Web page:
One of the most interesting and helpful keynotes I attended was a discussion between John Green and Cheryl Klein. (For the record, I am very envious of Cheryl Klein. Very.) They talked mainly about the process of editing and revision, and what it's like on both sides of the fence. It is very reassuring to hear an award-winning author say that his books started out nothing like they were published and that he still looks at his work and wishes he could change things. Sometimes I feel like I'll never be satisfied with True North, even though the changes Nina and I have made make it smooth like butter. I think we always just want to do better, as writers, we're always pushing ourselves. And I think that because artists create, that is what they do, we can't let things sit still. We want to keep creating, keep changing, keep it fresh.

Anyways... another thing they talked about was how essential it is for a writer to relinquish control to their editor, and to trust that editor deeply. I admit that I was worried about how I would handle the editing process, but I found that it was actually very easy for me. Not only did I trust Nina (she knew and loved my novel, plus she knew ME, which is very important. She knew what I was trying to say even when I didn't say it correctly.), but I honestly came to a point with my book where I knew that I was no longer the best thing for it. Another opinion was needed; a fresh eye was required. So I let Nina take the reins and it felt GOOD to watch my baby grow and fly.

Cheryl mentioned that there are a few authors who refuse to work with editors now, and so their work is basically published untouched. Stephenie Meyer is notoriously difficult, and I guess Anne Rice has now refused to let an editor touch her work.

Let me just pause to say that Anne Rice is by far the most influential author in my life. I started reading her stuff when I was only twelve, and her Vampire Chronicles and Cry to Heaven have shaped my writing in ways I probably couldn't even begin to explain. But here's my opinion: There are two people for whom a book is written. The writer and the reader. When I write, I'm exploring my beliefs and questioning the world around me. What comes out is a byproduct of that exploration. The second step is the reader, and the editor is essential in connecting the writer to the reader. I can lose myself in the process of writing. I can go off on tangents, lose a grasp of a character arc, leave a plot hole, etc. It's these mistakes that can lose a reader, and I think the editor is vital in making sure that doesn't happen. I think choosing not to edit shows a blatant disregard for that important second person in this process, I think you risk losing your message in your own pile of BS, and I think it's more than a touch egocentric.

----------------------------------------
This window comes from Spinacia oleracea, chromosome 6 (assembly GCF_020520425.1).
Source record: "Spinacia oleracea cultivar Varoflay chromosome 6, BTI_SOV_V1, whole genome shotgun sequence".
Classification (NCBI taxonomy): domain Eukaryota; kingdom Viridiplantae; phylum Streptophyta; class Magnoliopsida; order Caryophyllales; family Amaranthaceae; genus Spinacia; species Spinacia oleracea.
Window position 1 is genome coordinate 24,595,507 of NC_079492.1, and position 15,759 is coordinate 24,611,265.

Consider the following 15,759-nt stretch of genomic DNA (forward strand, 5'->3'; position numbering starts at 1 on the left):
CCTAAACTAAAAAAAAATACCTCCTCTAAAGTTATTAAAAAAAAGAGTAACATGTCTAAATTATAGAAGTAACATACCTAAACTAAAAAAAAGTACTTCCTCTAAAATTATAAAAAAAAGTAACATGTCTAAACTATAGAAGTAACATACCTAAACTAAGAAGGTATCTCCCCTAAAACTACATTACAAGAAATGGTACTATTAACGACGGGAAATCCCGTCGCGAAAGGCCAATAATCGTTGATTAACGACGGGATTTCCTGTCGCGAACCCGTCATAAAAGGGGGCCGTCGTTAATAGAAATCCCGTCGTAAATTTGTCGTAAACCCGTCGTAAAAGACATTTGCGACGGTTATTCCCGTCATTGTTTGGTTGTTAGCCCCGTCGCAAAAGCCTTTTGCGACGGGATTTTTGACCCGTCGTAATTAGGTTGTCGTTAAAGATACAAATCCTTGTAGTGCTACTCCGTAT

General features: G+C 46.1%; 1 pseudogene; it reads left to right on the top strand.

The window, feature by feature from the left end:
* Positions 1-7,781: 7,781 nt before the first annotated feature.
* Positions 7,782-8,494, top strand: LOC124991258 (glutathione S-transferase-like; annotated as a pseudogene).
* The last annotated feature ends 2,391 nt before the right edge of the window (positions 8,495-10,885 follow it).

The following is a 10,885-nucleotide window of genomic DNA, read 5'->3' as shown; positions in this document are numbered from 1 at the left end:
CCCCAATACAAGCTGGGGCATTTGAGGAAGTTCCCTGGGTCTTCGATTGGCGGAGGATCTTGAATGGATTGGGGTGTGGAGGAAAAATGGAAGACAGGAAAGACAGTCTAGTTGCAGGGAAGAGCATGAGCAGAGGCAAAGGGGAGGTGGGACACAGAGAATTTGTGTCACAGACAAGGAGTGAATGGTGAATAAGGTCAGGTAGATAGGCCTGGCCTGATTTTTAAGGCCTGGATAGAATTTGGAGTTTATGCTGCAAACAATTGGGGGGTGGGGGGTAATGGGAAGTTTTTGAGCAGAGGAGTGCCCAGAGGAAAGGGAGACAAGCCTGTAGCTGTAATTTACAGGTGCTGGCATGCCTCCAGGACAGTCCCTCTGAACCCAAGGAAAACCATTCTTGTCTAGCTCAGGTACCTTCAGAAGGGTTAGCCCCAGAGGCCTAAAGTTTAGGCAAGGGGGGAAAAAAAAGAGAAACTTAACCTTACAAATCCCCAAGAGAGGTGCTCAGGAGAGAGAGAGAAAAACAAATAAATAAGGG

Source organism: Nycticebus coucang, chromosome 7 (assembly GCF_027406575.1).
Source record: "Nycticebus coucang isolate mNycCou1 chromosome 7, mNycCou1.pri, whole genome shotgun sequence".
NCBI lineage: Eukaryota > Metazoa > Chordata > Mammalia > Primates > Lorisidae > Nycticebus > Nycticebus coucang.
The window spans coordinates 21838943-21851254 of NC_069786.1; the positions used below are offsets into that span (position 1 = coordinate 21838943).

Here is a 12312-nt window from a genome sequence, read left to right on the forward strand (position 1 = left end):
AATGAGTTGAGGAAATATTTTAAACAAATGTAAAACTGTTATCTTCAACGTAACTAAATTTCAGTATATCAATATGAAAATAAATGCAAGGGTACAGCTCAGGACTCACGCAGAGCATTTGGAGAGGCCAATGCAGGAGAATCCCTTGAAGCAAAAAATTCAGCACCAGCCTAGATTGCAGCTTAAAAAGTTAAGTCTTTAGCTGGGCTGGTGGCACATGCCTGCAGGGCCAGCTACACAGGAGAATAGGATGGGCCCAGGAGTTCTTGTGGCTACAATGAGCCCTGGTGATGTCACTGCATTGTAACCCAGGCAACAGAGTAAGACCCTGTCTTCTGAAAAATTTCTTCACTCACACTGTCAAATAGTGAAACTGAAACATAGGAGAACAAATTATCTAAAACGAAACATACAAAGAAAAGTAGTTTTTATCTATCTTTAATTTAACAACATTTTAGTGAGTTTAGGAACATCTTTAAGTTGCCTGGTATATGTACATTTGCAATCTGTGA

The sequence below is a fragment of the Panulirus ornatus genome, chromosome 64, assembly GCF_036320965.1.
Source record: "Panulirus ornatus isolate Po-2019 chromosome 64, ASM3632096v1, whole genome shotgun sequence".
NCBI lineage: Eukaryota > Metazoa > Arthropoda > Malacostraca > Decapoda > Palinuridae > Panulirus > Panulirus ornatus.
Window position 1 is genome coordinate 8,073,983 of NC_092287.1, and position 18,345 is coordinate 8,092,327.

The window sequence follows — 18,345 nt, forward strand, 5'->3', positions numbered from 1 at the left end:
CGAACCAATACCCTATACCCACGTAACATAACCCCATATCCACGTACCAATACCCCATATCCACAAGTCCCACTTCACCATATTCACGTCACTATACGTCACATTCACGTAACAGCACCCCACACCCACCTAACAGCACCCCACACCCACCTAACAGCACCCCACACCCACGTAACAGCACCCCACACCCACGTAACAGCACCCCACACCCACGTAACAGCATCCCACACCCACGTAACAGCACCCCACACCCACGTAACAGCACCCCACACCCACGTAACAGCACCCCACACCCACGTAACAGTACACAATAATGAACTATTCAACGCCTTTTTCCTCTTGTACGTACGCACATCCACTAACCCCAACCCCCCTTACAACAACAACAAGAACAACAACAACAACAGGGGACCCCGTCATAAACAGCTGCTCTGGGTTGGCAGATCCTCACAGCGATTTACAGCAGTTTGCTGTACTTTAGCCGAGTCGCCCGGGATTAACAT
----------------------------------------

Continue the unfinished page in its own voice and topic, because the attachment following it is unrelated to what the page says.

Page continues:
There. I've said it.

Now that that's off my chest, I talked to Nina after this keynote and asked how I was to work with. Apparently, I wasn't too difficult. Ha. There were things I fought her on, things I believed in but had to be explained differently, things that she just didn't plain agree with, but she said overall I was more than willing to work through it. At one point, she suggested cutting a whole chapter. She was actually worried about telling me this for a few days and when she finally did I just shrugged and said, "Okay."

This is good. Editing needs to be a process of giving up the ego and letting your work achieve its full potential, which sometimes means it has to get there in spite of you. So, not to toot my own horn, but if I'm easy to work with now, I think it bodes well for me as a professional author.

Alright, I've rambled far too much and I didn't even get to the self-publishing stuff I wanted to talk about so... Soon I'll discuss self-publishing. What I think of the concept, if I would ever do it, and what it would mean if I did.

Oh, and being that it's summer, Kate and I are going to get A Writer's Notebook, our podcast, up and running. Be looking for that, too.

Until next time!

Monday, May 11, 2009

She Lives!

I am alive. The junior high play is over, and once again it failed to kill me. Now that that's done, I will have more time for, well, everything.

Just a few random things in no particular order.

1. As I mentioned, the play is over. The kids were AMAZING. Good lord these kids could sing. And act. And I'm a teensy bit emotional about losing some of them to the high school next year. And have I mentioned that I have the best students in the world?? (Expect an entry about the play later).

2. Strange Fascination is up to 60 pages, people. Honestly. This was supposed to be a short story! Brevity, I know you not.

3. I leave for LeakyCon in a little over a week. OMG LEAKYCON. Harry Potter nonsense, seeing good friends from Scribby and Leaky in general (and Sarah! OMG SARAH!), Boston, and rubbing elbows with authors. What, I ask, is not to love???

4. I auditioned for a musical called Urinetown. No joke. I feel the need to pee constantly.

5. I am gardening, and I love it.

6. Nineteen days of school left, though, counting LeakyCon and the fact that I take the last week to do inventory, it's really more like 12 days. This rocks completely.

7. Only three left on American Idol. Just so we're clear, I want Adam Lambert to win.

That is all for now, my pretties.